These thoughts are as novel as they are extreme. They cut against everything we’ve come to accept as true about our lives, our aging and our approach to healthcare. Instead of “raging against the dying of the light,” as Dylan Thomas once implored, Dr. Emanuel suggests it may be better to “go gently into that good night.”
I wouldn’t say I agree entirely with Dr. Emanuel’s conception of what constitutes a life worth living. And I’m not quite sure I understand the logic of allowing yourself to needlessly succumb to a simple infection so as to foreclose the mere possibility of contracting Alzheimer’s instead of planning to swallow a bunch of pills if and when that diagnosis is actually rendered.
I also imagine that foregoing medical treatment sounds more reasonable from the perspective of a relatively youthful 57 years of age than it will to someone who is, say, 75. But even if he has a change of heart, as I suspect he might, the firm commitment of fixing an expiration date on your life may have an overlooked side benefit. Dr. Emanuel knows something most of us do not. Like D.G. Myles, he can see the brim.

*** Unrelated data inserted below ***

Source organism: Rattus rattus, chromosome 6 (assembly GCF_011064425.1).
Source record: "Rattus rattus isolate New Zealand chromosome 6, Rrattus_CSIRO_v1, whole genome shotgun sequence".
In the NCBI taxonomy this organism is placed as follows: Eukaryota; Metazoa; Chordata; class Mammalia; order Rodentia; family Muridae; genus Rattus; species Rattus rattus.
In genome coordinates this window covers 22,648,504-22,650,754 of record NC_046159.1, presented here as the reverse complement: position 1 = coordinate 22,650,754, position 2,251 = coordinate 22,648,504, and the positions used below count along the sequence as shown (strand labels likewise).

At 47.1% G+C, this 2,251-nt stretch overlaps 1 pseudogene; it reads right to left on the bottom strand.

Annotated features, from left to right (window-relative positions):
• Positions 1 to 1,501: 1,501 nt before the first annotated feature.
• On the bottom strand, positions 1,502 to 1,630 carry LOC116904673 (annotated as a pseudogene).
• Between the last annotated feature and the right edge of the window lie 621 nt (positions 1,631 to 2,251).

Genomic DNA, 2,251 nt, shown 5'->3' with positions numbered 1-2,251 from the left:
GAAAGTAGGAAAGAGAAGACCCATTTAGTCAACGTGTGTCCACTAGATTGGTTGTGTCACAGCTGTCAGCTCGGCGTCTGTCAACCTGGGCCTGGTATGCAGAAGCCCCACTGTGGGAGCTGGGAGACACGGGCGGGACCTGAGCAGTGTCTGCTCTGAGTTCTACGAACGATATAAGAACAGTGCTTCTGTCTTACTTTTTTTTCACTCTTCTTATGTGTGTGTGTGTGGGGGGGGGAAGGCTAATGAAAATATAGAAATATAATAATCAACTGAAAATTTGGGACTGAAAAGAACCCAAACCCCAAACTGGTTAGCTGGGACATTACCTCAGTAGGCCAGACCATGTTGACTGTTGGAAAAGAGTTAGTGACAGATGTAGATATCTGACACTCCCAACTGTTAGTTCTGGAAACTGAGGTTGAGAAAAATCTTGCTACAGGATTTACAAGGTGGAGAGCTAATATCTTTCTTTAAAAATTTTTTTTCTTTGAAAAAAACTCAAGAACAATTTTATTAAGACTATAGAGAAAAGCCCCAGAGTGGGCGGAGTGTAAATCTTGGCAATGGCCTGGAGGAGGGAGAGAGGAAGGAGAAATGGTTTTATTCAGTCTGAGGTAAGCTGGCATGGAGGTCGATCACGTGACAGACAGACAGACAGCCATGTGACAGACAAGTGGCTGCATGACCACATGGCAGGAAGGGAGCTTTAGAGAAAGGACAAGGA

That is, after all, exactly what a different New York Times writer discovered after using an internet site called the “Death Clock” to calculate the date and time of his demise.
“Call me crazy” concludes Steve Petrow in a blog post chronicling his decision, at the age of 50, to pursue his long-standing dream of writing full time, “but I have to say I love the ticktock of the Death Clock. Without it, I might not be living.”